According to TSU, no injuries were reported, and students were on Spring Break. Dr. Curtis Johnson, TSU’s chief of staff, at the time said “Based on preliminary evaluations, we’re looking in access of $20 million [in damages].”

TSU reported an access of $20 million in damages following the tornado.

“I just heard knocks on the door saying, ‘everyone come outside, everyone come to the hallway. This is not a drill. This is not a drill,'” said Bryce Daniel, a Junior at TSU.

Born and raised in Texas, Daniel said he’s used to strong winds. He was sleeping inside his dorm room, when he and fellow classmates were rushed into the hallway for safety, “Everyone was pretty scared, pretty terrified.”

THE AFTERMATH

State leaders visited Nashville to see the damage first-hand during the aftermath of the tornado. Tennessee Governor Bill Lee visited the Tennessee State University’s agriculture farm on Tuesday, to access the most heavily damaged part of the campus.

“I was hoping it wasn’t as big as it seemed, I know a lot of times people over exaggerate especially if you not used to these types of storms,” explained Daniel.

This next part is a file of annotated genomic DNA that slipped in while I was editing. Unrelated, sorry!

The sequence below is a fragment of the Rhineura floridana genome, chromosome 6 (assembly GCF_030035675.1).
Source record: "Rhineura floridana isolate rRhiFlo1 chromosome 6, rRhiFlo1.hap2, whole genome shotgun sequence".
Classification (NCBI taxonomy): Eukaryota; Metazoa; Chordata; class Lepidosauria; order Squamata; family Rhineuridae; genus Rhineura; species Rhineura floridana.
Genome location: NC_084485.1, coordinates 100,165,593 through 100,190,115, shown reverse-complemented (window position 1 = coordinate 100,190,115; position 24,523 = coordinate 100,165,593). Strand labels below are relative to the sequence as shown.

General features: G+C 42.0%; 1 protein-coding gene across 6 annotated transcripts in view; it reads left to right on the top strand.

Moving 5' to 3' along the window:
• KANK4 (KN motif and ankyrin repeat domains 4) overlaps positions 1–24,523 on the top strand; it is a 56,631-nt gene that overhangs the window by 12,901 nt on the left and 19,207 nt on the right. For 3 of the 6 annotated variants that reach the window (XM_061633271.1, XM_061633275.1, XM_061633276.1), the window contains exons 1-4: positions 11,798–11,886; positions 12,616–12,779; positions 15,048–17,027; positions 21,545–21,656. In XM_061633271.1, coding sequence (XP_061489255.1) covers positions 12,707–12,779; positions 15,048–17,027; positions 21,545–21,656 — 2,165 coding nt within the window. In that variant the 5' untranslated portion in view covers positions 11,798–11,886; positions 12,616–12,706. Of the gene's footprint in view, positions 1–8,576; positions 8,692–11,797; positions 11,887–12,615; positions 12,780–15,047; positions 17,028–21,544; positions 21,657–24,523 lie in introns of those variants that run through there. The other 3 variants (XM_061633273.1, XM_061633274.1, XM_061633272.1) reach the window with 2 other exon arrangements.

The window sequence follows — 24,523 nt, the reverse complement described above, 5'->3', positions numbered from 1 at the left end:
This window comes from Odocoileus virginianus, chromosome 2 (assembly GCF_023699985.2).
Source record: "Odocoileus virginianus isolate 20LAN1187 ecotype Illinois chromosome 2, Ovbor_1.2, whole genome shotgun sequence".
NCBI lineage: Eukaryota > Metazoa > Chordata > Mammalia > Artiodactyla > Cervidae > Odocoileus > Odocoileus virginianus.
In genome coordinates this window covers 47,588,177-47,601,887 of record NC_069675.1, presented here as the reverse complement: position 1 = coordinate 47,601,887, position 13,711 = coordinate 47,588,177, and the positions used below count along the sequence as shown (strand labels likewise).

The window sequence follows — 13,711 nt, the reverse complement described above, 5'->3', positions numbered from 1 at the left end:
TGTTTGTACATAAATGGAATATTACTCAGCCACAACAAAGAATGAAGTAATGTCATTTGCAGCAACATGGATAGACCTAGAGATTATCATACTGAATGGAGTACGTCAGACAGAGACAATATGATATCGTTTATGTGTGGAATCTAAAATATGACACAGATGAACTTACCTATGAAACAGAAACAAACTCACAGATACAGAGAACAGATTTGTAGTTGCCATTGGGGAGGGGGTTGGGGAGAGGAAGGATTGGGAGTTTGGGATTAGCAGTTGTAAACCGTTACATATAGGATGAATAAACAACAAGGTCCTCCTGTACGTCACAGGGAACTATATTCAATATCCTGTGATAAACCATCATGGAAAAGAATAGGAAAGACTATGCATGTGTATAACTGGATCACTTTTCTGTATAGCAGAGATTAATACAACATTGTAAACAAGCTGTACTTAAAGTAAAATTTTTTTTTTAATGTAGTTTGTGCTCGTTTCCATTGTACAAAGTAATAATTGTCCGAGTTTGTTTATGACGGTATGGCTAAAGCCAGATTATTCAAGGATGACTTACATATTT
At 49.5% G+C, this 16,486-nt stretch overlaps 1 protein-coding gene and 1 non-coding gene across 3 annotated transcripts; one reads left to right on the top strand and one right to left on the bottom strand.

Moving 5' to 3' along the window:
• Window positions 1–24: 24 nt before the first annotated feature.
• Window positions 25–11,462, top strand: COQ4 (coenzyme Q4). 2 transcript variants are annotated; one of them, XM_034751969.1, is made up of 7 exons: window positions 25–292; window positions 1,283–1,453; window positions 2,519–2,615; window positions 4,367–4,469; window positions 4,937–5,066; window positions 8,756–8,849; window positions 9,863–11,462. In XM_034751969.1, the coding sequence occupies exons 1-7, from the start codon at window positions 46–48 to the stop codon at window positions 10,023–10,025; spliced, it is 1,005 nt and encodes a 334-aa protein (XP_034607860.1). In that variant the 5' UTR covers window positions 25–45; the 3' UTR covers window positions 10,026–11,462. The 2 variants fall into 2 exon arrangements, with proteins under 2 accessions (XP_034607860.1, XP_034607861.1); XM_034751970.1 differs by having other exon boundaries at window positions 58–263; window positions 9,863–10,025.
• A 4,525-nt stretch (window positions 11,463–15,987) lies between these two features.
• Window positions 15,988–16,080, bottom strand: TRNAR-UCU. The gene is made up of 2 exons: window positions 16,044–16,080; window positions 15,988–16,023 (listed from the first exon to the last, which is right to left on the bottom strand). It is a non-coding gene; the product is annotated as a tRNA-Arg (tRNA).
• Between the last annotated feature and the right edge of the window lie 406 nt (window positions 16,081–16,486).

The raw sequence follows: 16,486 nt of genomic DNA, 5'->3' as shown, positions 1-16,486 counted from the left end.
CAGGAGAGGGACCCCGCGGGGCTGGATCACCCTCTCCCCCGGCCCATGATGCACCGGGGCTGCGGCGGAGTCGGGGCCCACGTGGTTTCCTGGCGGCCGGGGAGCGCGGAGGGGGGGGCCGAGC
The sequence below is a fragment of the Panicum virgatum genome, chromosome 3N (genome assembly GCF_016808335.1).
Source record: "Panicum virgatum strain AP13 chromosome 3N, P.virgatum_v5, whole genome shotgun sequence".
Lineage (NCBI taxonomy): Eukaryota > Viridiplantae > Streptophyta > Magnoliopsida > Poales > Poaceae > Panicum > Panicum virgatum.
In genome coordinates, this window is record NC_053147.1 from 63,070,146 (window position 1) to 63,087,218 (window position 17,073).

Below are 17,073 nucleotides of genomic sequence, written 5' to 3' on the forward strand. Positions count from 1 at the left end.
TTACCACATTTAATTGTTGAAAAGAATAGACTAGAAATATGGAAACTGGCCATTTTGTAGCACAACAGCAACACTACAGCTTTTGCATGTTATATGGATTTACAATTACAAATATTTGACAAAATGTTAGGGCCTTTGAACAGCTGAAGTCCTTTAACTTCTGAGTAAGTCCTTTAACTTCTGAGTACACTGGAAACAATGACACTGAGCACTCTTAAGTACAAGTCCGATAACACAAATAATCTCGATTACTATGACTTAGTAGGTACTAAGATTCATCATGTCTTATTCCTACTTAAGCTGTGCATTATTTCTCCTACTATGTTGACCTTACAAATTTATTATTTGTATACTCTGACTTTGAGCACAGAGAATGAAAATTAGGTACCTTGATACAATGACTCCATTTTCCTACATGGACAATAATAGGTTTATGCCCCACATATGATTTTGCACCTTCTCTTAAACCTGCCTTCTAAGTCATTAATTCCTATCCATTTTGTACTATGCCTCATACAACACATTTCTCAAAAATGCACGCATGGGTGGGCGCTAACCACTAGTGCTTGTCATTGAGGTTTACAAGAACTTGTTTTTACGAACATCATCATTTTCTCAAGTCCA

But Daniel’s hope turned into shock as the sun came up the following morning, “That’s when it became real to me that this was a big tornado.”

TSU’s GEM organization (Pictured left to right: Bryce Daniel, Justin Thompson, Clifford Clayton Jr., Tyrus Banks, Antonio Daniels) volunteering with clean-up efforts at the agriculture farm on TSU’s campus.

Driving down Jefferson street he saw the damage and destruction left in the wake of the tornado. Daniel described debris spread across the street, trash, and parts of buildings covered the ground.

While state and local leaders visited several areas across Middle Tennessee, students at TSU along with the surrounding community went to work. The outpouring of community support throughout Nashville was clear following the tornado.